Andrea Hasenstaub, PhD

Associate Professor

Andrea Hasenstaub, PhD, is an Associate Professor in the Coleman Memorial Laboratories in the Department of Otolaryngology-Head and Neck Surgery (OHNS) at the University of California, San Francisco. She received her BS in Mathematics and Engineering at the California Institute of Technology in Pasadena, California; a M.Phil. in Biological Anthropology from Cambridge University, England; and a PhD in Neurobiology at Yale University in New Haven, Connecticut, followed by a fellowship at the Salk Institute in La Jolla, California.

Dr. Hasenstaub’s research is focused on understanding the genetic, cellular, and network operation of specific cell types in the mouse and human auditory cortex. One line of research focuses on inhibitory microcircuitry in normal and diseased brains. Within the cortex, diverse types of local circuit inhibitory neuron play vital roles in regulating and timing activity, and are key mediators of long-term developmental plasticity. Central auditory processing disorders, such as hyperacusis or tinnitus, may result in part from failure of cortical inhibitory networks to properly control the strength, timing, or plasticity of excitatory activity. These neurons' dysfunction is also implicated in broader neurodevelopmental disorders including schizophrenia, autism, epilepsy, and bipolar disorder. Treatments for these common and devastating diseases will require both a conceptual understanding of cortical interneurons' circuit functions, and a mechanistic understanding of their interactions.

Exciting advances in optical and genetic technology now bring this understanding within reach, by allowing us to systematically measure and manipulate properties of specific cell populations to answer basic questions about their function. Under what conditions are different kind of cortical neuron engaged? What computations do different types of neurons enable? How does each type's activation affect input integration in its targets? How can long-range or neuromodulatory inputs dynamically regulate these interactions, and how does this match moment-to-moment changes in cognitive or behavioral requirements? And what can we infer about design principles common to all neural systems, by studying the biophysical strategies interneurons adopt to fill these circuit roles?

A second line of research focuses on electrophysiological and genetic studies of human cerebral cortex. The majority of our information about cortical microcircuitry has been derived from studies in model systems, particularly mice, rats, ferrets, and cats. These studies have provided fundamental insight into the many aspects of cortical organization which are conserved across species. However, human neocortex differs from that of model systems in numerous ways including the presence of additional neuron types, specializations in conserved neuron types, altered patterns of local and long-range connections, and the presence of additional cytoarchitectonic areas. These evolutionarily recent specializations underlie the differences in cognitive capacity in humans compared to other species. By studying temporal and frontal cortex acutely resected from human surgical patients, we gain direct access to the cellular mechanisms of human brain function and disease, including the numerous human-specific aspects of cortical organization which cannot be directly studied in model systems.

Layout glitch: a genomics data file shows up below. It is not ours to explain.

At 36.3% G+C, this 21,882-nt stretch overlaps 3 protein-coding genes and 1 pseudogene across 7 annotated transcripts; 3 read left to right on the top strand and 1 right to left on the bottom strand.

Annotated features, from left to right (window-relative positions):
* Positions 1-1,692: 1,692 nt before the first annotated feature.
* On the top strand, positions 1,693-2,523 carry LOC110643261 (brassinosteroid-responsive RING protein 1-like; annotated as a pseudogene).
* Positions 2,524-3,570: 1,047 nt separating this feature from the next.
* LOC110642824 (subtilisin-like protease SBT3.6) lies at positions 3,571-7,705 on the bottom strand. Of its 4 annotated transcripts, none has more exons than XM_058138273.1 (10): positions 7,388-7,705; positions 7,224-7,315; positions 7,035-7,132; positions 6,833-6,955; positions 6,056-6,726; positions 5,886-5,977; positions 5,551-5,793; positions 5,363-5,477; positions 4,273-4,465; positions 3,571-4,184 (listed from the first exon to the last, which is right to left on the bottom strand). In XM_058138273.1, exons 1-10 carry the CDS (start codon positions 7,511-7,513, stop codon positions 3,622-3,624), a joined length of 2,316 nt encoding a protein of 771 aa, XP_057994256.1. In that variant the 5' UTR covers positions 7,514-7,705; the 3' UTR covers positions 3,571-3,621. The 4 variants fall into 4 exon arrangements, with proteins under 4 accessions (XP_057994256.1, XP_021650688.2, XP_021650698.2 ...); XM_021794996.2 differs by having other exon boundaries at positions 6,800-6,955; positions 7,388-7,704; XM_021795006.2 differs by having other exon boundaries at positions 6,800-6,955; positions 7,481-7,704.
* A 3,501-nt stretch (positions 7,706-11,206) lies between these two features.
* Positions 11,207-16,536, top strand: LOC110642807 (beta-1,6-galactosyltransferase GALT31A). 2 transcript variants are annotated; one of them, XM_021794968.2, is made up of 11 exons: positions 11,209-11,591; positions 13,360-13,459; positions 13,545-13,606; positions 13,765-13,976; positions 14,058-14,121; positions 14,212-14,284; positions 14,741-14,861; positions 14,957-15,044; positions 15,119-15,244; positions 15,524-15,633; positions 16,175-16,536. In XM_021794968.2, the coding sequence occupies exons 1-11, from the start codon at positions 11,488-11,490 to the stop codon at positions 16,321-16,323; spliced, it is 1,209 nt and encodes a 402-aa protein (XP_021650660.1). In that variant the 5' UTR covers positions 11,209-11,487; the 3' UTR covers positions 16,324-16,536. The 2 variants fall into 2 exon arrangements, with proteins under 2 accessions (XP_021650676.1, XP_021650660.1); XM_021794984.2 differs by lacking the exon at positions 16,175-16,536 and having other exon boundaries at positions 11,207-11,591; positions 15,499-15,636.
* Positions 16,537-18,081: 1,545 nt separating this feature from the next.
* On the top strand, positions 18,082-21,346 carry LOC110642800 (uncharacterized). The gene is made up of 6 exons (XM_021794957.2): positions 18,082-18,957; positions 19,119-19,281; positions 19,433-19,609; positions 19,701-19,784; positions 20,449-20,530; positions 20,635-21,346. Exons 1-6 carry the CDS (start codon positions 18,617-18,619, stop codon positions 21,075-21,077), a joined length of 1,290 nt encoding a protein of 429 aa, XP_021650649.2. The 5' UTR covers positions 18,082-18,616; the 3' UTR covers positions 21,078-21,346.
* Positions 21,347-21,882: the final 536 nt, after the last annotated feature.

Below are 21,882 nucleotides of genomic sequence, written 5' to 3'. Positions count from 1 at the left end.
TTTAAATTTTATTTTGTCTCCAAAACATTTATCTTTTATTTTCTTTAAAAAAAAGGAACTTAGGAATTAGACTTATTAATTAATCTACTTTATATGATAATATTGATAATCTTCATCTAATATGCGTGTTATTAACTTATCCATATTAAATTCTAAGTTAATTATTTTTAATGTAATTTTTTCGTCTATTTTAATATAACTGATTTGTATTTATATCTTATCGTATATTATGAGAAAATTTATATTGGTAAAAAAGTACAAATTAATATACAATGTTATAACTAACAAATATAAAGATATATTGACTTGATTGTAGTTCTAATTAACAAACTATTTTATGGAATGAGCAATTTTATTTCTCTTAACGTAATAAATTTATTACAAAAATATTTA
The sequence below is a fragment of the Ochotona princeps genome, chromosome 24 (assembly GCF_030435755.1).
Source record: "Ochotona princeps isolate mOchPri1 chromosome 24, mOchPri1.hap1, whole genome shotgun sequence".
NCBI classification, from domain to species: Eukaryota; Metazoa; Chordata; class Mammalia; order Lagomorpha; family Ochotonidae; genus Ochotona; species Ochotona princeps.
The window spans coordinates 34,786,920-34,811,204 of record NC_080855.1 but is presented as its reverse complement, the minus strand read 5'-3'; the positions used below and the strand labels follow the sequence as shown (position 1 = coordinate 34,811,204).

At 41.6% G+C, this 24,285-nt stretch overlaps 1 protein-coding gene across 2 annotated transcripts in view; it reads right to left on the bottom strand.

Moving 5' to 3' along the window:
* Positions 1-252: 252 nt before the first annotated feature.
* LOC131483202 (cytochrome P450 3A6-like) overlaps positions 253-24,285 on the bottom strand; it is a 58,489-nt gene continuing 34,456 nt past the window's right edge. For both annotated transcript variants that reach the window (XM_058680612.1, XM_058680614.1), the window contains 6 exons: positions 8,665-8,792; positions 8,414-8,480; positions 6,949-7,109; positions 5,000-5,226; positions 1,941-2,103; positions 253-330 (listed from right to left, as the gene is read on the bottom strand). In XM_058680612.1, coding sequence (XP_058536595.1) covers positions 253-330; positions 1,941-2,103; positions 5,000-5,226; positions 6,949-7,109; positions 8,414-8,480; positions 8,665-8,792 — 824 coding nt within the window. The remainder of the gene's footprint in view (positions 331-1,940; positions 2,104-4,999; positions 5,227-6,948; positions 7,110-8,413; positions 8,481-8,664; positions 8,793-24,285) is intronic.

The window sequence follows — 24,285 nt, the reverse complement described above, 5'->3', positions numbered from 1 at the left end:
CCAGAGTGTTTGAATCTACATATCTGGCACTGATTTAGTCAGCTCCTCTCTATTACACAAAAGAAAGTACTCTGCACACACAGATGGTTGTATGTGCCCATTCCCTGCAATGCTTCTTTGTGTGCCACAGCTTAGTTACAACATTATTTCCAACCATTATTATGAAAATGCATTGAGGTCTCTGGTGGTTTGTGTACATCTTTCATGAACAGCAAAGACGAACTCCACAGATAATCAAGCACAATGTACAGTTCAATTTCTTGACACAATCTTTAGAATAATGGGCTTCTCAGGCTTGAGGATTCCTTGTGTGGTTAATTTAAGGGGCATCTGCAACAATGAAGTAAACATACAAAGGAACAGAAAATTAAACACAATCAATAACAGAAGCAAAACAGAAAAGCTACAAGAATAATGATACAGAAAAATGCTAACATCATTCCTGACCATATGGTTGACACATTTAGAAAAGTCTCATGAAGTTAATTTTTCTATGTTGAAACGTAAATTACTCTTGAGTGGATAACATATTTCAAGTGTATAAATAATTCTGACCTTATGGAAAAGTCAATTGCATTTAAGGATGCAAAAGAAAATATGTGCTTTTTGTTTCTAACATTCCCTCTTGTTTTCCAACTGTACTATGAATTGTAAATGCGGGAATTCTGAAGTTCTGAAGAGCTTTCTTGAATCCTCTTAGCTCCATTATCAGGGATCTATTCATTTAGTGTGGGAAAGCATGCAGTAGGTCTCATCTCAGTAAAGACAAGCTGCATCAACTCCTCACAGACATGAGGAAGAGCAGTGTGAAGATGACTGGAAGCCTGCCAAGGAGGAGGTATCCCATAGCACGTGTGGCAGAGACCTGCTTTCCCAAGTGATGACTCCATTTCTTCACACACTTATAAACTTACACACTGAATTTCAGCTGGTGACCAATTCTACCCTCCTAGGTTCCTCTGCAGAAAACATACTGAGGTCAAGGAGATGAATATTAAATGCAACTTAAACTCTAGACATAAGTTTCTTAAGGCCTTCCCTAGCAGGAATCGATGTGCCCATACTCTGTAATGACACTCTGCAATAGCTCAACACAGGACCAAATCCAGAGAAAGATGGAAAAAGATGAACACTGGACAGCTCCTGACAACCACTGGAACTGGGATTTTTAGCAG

Our overall goal is to identify the conditions under which different kinds of cortical neuron are engaged, understand what computations they enable cortical networks to perform, and establish the biophysical and circuit mechanisms by which they allow these computations to occur. We hope that this will guide us in developing a low-level mechanistic understanding of how their plasticity in aging, hearing loss, and other types of brain injury underlies the functional losses observed in these conditions.

Auditory physiology; central auditory processing

In vivo and in vitro recordings, mouse neurophysiology, human neurophysiology

Professional interests:
Hearing; auditory cortex; thalamus; cross-modal and modulatory influences; cell type specificity; comparative studies

• BS: California Institute of Technology, Mathematics and Engineering
• M. Phil.: Cambridge University, Biological Anthropology
• MS and PhD: Yale University, Neurobiology


Nests of dividing neuroblasts sustain interneuron production for the developing human brain.

Science (New York, N.Y.)

Paredes MF, Mora C, Flores-Ramirez Q, Cebrian-Silla A, Del Dosso A, Larimer P, Chen J, Kang G, Gonzalez Granero S, Garcia E, Chu J, Delgado R, Cotter JA, Tang V, Spatazza J, Obernier K, Ferrer Lozano J, Vento M, Scott J, Studholme C, Nowakowski TJ, Kriegstein AR, Oldham MC, Hasenstaub A, Garcia-Verdugo JM, Alvarez-Buylla A, Huang EJ

Clustered gamma-protocadherins regulate cortical interneuron programmed cell death.